“Currently, the evaluation system in the Commonwealth is inconsistent and underdeveloped,’’ Chester said. “Unless we have a robust evaluation system, we don’t have a strong understanding of who is excelling and who is lagging.’’
What's the saying? It isn't paranoia if they are really out to get you? Well, it seems when it comes to the Patrick Administration it isn't cynicism if they are really dysfunctional beyond all reckoning.
republished here by wickedlocal.com):
PATRICK AIDES LEAK EDUCATION POLICY STORY, DISPUTE RESULTS
The administration of Gov. Deval Patrick takes almost every opportunity to promote itself as transparent. While there's some evidence to back up that claim, the general public might be surprised at how secretive administration officials can be at times.There's a little bit of journalist chest-puffing going on here. There are few worse things that an administration can do to a reporter than to deny him his scoop and then feed the story as an exclusive to another outlet. But that is hardly the whole story. It seems these education "reforms" weren't ready for prime time, and Commissioner Chester may have been off the Patrick/Murray reservation with some of his comments. Like, um, all of them. Here's the statement Chester's office issues to "clarify the headline and article" run by the Globe:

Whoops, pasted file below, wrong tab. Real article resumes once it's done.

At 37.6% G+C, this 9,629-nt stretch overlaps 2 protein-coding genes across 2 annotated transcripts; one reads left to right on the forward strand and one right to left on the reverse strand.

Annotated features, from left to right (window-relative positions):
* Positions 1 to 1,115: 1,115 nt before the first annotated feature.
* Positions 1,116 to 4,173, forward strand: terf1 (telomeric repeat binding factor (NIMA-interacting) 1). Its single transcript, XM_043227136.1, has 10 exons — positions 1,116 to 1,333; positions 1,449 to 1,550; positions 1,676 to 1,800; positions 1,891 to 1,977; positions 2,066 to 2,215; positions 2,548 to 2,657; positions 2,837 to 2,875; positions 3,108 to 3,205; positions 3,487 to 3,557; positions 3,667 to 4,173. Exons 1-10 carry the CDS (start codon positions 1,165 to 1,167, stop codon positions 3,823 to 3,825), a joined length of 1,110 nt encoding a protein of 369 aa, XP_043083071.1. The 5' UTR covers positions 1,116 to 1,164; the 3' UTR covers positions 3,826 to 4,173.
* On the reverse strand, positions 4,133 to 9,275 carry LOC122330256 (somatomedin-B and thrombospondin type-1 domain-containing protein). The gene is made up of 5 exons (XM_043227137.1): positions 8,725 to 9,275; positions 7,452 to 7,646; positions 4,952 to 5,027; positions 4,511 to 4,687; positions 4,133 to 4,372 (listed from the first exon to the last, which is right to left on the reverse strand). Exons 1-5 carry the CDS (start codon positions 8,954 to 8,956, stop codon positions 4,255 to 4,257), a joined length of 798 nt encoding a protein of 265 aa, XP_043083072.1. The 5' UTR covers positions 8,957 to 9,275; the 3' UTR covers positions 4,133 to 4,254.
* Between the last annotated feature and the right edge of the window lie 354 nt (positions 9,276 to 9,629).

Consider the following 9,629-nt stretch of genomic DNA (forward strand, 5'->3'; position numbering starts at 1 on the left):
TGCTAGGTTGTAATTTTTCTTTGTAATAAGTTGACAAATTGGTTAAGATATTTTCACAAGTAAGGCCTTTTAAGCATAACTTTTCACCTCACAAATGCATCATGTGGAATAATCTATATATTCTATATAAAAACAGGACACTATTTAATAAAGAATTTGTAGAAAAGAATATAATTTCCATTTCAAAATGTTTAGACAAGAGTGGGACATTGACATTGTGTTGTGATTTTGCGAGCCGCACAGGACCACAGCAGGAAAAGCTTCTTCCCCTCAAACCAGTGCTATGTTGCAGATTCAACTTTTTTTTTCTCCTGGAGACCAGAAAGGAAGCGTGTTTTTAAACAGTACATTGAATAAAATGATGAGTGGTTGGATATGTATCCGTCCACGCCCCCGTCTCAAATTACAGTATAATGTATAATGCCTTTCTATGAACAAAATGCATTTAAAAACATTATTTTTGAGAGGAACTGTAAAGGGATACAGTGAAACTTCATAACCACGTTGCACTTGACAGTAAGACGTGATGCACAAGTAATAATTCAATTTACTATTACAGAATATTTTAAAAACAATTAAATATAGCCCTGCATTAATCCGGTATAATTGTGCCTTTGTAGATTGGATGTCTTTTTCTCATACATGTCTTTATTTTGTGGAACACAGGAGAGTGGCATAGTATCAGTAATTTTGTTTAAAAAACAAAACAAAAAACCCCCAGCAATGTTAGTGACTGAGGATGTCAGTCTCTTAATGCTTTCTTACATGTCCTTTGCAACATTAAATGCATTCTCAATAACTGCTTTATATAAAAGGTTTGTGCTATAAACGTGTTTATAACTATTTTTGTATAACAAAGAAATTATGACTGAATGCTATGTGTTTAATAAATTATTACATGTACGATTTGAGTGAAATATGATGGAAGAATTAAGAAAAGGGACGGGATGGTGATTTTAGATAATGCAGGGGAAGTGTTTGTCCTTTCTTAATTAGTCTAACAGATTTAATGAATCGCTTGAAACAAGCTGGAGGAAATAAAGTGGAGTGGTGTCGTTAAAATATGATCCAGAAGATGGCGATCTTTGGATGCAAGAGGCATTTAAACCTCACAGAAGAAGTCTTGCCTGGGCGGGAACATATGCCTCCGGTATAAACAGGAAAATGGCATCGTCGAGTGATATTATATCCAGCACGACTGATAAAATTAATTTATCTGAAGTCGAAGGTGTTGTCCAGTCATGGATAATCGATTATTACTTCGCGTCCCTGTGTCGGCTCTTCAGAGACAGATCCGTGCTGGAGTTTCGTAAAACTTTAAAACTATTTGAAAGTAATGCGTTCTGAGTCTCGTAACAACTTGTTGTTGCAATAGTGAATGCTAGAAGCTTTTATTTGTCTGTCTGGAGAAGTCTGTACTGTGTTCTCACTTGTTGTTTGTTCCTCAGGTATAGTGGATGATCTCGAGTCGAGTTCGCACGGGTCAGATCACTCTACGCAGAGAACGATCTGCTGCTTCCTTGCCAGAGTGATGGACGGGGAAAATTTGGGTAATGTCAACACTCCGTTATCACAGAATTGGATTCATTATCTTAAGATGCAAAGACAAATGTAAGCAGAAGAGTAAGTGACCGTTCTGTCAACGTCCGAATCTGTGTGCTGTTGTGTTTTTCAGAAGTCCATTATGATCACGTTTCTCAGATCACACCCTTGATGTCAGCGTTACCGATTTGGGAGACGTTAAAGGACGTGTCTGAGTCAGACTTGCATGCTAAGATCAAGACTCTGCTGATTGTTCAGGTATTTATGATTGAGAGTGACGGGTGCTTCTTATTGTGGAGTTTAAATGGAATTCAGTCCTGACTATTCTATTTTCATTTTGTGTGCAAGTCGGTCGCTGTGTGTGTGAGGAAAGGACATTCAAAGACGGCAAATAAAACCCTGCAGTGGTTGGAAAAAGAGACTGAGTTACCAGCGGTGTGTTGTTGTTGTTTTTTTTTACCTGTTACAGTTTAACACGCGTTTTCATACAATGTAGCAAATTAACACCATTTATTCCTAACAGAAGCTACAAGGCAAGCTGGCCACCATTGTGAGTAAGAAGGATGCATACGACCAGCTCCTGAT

On Thursday, as word spread in the education community about the potentially imminent release of controversial educator evaluation regulations, the News Service placed inquiries with the state Department of Elementary and Secondary Education to find out about changes that might be in the works.
Calls and emails went unreturned for more than 24 hours until the department's director of media relations, J.C. Considine, responded at 5:33 p.m. Friday with an email saying only, "The recommendations are still being finalized."
But on Sunday, there was Education Commissioner Mitchell Chester explaining the regulations in the Boston Globe, which said Chester had proposed the regulations on Saturday, interviewed the commissioner, and reported the plans "would radically overhaul the way teachers and administrators are evaluated, making student MCAS results central to judging their performance."